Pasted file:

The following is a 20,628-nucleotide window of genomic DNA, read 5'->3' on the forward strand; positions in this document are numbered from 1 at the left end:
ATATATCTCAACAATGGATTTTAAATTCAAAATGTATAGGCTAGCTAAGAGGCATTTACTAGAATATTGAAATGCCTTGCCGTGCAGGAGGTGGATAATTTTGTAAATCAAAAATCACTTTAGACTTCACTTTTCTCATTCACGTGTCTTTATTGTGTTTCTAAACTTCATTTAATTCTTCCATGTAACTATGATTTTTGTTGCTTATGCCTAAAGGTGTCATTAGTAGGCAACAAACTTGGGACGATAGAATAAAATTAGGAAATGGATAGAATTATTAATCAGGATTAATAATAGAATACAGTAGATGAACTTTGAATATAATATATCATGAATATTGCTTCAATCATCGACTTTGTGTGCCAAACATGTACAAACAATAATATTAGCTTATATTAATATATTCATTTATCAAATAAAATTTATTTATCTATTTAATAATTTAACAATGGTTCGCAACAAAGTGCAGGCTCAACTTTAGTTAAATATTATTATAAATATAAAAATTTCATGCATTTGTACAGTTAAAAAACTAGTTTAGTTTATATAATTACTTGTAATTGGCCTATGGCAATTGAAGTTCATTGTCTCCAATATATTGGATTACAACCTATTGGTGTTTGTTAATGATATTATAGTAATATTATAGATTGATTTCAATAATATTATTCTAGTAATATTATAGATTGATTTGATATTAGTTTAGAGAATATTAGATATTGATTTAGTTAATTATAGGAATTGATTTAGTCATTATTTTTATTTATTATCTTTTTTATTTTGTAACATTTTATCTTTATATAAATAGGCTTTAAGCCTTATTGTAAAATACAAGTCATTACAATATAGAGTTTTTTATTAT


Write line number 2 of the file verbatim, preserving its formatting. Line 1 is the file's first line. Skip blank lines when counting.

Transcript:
ATATATCTCAACAATGGATTTTAAATTCAAAATGTATAGGCTAGCTAAGAGGCATTTACTAGAATATTGAAATGCCTTGCCGTGCAGGAGGTGGATAATTTTGTAAATCAAAAATCACTTTAGACTTCACTTTTCTCATTCACGTGTCTTTATTGTGTTTCTAAACTTCATTTAATTCTTCCATGTAACTATGATTTTTGTTGCTTATGCCTAAAGGTGTCATTAGTAGGCAACAAACTTGGGACGATAGAATAAAATTAGGAAATGGATAGAATTATTAATCAGGATTAATAATAGAATACAGTAGATGAACTTTGAATATAATATATCATGAATATTGCTTCAATCATCGACTTTGTGTGCCAAACATGTACAAACAATAATATTAGCTTATATTAATATATTCATTTATCAAATAAAATTTATTTATCTATTTAATAATTTAACAATGGTTCGCAACAAAGTGCAGGCTCAACTTTAGTTAAATATTATTATAAATATAAAAATTTCATGCATTTGTACAGTTAAAAAACTAGTTTAGTTTATATAATTACTTGTAATTGGCCTATGGCAATTGAAGTTCATTGTCTCCAATATATTGGATTACAACCTATTGGTGTTTGTTAATGATATTATAGTAATATTATAGATTGATTTCAATAATATTATTCTAGTAATATTATAGATTGATTTGATATTAGTTTAGAGAATATTAGATATTGATTTAGTTAATTATAGGAATTGATTTAGTCATTATTTTTATTTATTATCTTTTTTATTTTGTAACATTTTATCTTTATATAAATAGGCTTTAAGCCTTATTGTAAAATACAAGTCATTACAATATAGAGTTTTTTATTAT